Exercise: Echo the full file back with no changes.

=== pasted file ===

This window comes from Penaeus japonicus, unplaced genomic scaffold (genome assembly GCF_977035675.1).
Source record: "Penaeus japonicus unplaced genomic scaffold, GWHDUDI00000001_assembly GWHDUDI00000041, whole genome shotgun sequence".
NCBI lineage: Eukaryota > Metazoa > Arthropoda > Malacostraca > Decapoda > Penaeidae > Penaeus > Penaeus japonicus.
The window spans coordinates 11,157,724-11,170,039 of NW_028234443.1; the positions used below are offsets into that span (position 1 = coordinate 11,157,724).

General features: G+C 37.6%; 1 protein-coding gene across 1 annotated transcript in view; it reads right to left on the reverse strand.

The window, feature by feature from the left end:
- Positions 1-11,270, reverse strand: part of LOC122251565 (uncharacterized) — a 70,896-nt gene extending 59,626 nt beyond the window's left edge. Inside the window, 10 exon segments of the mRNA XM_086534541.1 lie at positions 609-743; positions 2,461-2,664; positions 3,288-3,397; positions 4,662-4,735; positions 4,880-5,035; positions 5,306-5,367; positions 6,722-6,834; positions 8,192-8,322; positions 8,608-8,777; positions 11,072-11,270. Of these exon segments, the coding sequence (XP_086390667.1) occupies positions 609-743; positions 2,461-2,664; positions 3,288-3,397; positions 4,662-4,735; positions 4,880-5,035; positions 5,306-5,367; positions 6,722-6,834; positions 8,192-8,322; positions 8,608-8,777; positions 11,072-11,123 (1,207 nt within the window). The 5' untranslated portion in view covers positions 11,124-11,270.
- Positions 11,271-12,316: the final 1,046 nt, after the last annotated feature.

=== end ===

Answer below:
This window comes from Penaeus japonicus, unplaced genomic scaffold (genome assembly GCF_977035675.1).
Source record: "Penaeus japonicus unplaced genomic scaffold, GWHDUDI00000001_assembly GWHDUDI00000041, whole genome shotgun sequence".
NCBI lineage: Eukaryota > Metazoa > Arthropoda > Malacostraca > Decapoda > Penaeidae > Penaeus > Penaeus japonicus.
The window spans coordinates 11,157,724-11,170,039 of NW_028234443.1; the positions used below are offsets into that span (position 1 = coordinate 11,157,724).

General features: G+C 37.6%; 1 protein-coding gene across 1 annotated transcript in view; it reads right to left on the reverse strand.

The window, feature by feature from the left end:
- Positions 1-11,270, reverse strand: part of LOC122251565 (uncharacterized) — a 70,896-nt gene extending 59,626 nt beyond the window's left edge. Inside the window, 10 exon segments of the mRNA XM_086534541.1 lie at positions 609-743; positions 2,461-2,664; positions 3,288-3,397; positions 4,662-4,735; positions 4,880-5,035; positions 5,306-5,367; positions 6,722-6,834; positions 8,192-8,322; positions 8,608-8,777; positions 11,072-11,270. Of these exon segments, the coding sequence (XP_086390667.1) occupies positions 609-743; positions 2,461-2,664; positions 3,288-3,397; positions 4,662-4,735; positions 4,880-5,035; positions 5,306-5,367; positions 6,722-6,834; positions 8,192-8,322; positions 8,608-8,777; positions 11,072-11,123 (1,207 nt within the window). The 5' untranslated portion in view covers positions 11,124-11,270.
- Positions 11,271-12,316: the final 1,046 nt, after the last annotated feature.